Osteoporosis has haunted women since the dawn of history. Egyptian mummies from 4,000 years ago have been found with the telltale dowager’s hump.

Most young women today can expect to spend their old age standing as straight and tall as they ever were, thanks to recent dramatic improvements in the diagnosis, prevention, and treatment of osteoporosis.

An early medical pioneer, the eighteenth century English surgeon John Hunter discovered that as new bone is laid down in the body, old bone is destroyed, or reabsorbed. This process is now known as remodeling and was later shown to play a critical role in osteoporosis, though it wasn’t even a recognized disease for more than 100 years after his death.

In the 1830s the French pathologist Jean Georges Chretien Frederic Martin Lobstein noticed that some patients’ bones were riddled with larger than normal holes, and he coined the term osteoporosis (porous bone) to describe such deteriorated human bone. In the 1930s Fuller Albright of Massachusetts General Hospital couldn’t help but ponder what it was about being postmenopausal that made women particularly susceptible to having frail bones.

Somewhere around 1940 he defines postmenopausal osteoporosis and begins treating women with the condition with estrogen. But estrogen therapy can only prevent damage to the skeleton by stemming bone loss. In the 1940s it was virtually impossible to detect the minimal bone loss seen in the early stages of the disease.

Detecting Bone Loss

Fortunately, starting in the 1960s, researchers developed more sensitive devices for detecting bone loss, including densitometers, which can determine bone density by measuring changes in the absorption of energy passing through bones in the hand, spine, hip, or other body part. This technique enables physicians to detect osteoporosis in its early stages, well before fractures occur.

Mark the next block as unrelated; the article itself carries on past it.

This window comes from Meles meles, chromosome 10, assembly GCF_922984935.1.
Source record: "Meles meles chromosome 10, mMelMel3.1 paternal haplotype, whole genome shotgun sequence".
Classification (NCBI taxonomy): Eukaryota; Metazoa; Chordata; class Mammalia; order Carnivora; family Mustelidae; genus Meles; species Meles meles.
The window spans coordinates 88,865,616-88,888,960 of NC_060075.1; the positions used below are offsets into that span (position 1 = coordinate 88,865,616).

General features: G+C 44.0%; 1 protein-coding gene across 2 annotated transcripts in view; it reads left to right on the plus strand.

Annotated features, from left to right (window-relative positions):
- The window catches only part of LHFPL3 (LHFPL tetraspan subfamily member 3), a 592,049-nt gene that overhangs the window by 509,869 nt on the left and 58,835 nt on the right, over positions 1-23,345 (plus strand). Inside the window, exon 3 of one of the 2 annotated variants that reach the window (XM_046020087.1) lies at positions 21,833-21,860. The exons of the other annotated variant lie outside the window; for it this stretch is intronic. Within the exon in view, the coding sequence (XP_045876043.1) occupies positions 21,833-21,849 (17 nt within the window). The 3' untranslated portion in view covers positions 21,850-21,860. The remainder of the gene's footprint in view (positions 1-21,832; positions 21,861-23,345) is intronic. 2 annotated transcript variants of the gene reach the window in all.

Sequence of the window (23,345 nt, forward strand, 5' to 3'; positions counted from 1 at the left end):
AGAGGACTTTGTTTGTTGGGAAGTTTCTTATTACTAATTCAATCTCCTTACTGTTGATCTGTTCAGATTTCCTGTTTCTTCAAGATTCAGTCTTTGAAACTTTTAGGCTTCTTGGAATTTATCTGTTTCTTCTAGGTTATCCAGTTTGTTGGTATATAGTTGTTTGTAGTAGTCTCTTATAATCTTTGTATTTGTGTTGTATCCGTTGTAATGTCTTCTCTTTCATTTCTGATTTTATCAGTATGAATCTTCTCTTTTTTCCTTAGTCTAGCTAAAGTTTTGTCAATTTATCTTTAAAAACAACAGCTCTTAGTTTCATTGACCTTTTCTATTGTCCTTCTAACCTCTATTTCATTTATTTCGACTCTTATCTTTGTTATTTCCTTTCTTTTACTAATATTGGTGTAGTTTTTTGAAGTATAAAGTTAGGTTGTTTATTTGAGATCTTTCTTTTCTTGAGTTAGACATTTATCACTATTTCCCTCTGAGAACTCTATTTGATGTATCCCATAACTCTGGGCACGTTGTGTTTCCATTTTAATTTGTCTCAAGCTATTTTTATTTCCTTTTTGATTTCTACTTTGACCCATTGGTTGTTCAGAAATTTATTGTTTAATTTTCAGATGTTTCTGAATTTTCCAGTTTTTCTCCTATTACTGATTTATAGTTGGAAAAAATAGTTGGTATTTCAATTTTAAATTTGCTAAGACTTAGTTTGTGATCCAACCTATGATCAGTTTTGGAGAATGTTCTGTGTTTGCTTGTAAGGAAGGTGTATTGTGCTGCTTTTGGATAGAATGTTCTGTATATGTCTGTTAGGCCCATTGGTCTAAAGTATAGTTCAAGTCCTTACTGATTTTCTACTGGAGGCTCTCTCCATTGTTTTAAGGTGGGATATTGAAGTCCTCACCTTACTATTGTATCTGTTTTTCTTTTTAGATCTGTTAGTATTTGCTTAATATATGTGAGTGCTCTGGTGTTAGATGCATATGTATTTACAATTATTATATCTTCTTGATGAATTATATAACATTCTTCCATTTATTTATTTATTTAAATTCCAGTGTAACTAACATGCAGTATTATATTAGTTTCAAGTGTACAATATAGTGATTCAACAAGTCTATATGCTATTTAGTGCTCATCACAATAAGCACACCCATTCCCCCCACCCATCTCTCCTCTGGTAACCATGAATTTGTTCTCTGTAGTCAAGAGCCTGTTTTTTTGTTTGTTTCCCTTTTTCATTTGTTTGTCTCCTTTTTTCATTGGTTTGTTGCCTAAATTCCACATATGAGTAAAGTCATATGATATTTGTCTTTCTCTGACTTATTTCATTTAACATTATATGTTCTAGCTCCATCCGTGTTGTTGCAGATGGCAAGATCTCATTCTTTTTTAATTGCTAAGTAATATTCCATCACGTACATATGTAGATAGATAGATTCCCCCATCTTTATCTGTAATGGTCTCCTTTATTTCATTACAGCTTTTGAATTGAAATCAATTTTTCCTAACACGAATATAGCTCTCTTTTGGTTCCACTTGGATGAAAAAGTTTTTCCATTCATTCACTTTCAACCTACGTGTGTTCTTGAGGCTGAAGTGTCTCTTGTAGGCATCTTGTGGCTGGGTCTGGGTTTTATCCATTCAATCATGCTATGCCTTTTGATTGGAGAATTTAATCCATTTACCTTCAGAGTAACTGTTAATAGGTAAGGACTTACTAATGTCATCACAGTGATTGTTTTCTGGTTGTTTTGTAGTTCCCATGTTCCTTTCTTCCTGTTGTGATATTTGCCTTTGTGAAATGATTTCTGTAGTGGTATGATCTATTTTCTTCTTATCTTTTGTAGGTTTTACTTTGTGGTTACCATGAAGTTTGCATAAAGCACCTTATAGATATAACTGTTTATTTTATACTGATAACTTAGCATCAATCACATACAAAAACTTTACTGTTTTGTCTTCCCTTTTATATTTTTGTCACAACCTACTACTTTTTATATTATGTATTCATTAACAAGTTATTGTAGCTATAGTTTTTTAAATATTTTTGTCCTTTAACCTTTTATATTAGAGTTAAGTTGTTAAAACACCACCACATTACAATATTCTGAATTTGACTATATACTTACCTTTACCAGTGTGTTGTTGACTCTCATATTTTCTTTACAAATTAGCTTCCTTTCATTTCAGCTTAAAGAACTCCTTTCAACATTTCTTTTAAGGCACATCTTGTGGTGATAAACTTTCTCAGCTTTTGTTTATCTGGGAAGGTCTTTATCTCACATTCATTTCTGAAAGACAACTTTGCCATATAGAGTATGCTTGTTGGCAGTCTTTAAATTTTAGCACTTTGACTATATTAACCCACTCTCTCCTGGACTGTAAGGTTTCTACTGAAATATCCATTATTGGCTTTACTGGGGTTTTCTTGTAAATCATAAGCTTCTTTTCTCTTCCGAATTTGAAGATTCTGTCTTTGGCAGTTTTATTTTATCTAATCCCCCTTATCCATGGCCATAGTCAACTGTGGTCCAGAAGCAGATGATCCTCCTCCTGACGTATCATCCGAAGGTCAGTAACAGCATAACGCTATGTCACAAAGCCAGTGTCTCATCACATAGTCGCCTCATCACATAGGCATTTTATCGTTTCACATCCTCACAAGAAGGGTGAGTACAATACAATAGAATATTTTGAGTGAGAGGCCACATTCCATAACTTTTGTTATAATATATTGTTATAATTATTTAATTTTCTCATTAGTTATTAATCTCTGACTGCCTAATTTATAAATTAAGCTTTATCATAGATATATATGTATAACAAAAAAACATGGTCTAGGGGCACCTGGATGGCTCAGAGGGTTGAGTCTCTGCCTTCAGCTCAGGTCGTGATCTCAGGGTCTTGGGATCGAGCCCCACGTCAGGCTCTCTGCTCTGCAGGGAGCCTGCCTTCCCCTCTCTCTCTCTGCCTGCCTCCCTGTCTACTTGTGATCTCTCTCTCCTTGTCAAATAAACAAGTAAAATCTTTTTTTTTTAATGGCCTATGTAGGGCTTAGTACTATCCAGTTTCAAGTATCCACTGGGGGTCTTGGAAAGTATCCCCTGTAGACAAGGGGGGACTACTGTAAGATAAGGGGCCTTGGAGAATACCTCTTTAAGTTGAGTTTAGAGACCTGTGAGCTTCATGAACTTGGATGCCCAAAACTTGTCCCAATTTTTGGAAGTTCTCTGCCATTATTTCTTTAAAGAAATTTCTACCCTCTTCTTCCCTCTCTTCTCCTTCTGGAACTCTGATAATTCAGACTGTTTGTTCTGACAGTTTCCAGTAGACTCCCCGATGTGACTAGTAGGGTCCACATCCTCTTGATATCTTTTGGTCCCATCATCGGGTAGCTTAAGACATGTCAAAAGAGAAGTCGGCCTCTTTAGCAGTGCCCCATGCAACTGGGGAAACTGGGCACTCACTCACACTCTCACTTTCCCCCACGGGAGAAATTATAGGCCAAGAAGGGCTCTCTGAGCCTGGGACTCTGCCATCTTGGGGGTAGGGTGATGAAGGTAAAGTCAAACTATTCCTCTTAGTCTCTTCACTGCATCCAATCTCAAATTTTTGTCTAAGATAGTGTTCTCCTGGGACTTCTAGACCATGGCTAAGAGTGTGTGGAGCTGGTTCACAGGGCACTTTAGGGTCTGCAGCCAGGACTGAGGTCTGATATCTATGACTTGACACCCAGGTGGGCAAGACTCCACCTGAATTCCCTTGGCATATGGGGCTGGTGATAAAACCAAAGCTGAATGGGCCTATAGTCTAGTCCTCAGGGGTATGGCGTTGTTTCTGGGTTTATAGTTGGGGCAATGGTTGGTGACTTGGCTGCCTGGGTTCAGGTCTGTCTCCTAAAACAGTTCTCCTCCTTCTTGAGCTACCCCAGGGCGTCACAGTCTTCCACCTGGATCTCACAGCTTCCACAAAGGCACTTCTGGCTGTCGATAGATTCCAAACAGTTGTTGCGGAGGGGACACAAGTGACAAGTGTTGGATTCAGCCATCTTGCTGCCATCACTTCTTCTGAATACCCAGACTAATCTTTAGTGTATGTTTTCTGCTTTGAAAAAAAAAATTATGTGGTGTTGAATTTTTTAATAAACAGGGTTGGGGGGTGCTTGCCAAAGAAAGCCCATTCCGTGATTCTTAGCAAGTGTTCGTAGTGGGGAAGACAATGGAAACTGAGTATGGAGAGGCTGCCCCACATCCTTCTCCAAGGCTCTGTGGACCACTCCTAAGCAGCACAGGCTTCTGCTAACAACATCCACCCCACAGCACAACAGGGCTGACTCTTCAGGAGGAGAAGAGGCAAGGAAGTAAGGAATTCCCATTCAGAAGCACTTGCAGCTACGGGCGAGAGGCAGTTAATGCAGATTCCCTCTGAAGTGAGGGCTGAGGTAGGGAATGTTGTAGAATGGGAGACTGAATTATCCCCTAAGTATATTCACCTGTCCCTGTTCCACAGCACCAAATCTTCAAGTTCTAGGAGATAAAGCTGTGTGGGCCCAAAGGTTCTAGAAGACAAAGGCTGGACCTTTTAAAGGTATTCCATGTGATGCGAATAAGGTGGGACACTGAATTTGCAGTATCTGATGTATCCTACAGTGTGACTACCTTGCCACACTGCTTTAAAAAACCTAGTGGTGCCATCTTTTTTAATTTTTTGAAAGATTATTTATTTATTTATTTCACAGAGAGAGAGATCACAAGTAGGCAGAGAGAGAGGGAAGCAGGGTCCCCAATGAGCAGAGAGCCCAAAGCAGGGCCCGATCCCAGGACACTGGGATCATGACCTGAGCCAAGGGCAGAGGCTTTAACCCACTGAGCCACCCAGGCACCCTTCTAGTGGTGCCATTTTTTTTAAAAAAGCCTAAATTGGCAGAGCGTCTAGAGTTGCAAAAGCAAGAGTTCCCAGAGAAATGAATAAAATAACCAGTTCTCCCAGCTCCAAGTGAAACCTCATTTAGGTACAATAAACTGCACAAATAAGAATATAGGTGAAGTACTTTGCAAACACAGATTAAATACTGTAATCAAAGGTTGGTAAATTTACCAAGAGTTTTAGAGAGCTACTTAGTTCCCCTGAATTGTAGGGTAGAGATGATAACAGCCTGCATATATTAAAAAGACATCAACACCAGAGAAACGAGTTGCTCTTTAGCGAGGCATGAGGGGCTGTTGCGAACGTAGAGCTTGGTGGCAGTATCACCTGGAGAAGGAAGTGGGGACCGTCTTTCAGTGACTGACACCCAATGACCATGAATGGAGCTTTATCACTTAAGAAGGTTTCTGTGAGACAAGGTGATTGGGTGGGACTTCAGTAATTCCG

Also in the 1960s Herbert Fleisch discovered compounds known as bisphosphonates that inhibit bone resorption. Other researchers discover that compounds known as selective estrogen receptor modulators (SERMs) can simultaneously block breast tumors and trigger the growth of uterine cells. At that time though, limited funding was available and the seriousness of the disease was not quite recognized or acknowledged.

In 1984, the National Institutes of Health publicized this disease, citing it as a significant threat to health and emphasizing that bone loss could be reduced by estrogen therapy, calcium, good nutrition and exercise. In the 80s and 90s Researchers discovered cytokines that influence the development and activity of osteoclasts.

Such discovery then led to bisphosphonates alendronate and risedronate entering the market as anti-osteoporosis drugs. The selective estrogen receptor modulator drug Raloxifene entered the market as a drug to treat and prevent postmenopausal osteoporosis in 1998. Around this time people were also urged to increase their calcium intake.

Despite its long history, osteoporosis remains a formidable challenge to medicine.

A greater understanding of the variables that influence bone mineralization will allow the development of strategies to determine those at risk of developing osteoporosis. Advances in the management of this disease in the future will most likely come from prevention and selective screening. Awareness and education also play a significant role.

For a more in-depth resource on this subject, a good reference is Osteoporosis: Webster’s Timeline History, 1550 - 2007, which covers bibliographic citations, patented inventions, and contexts.

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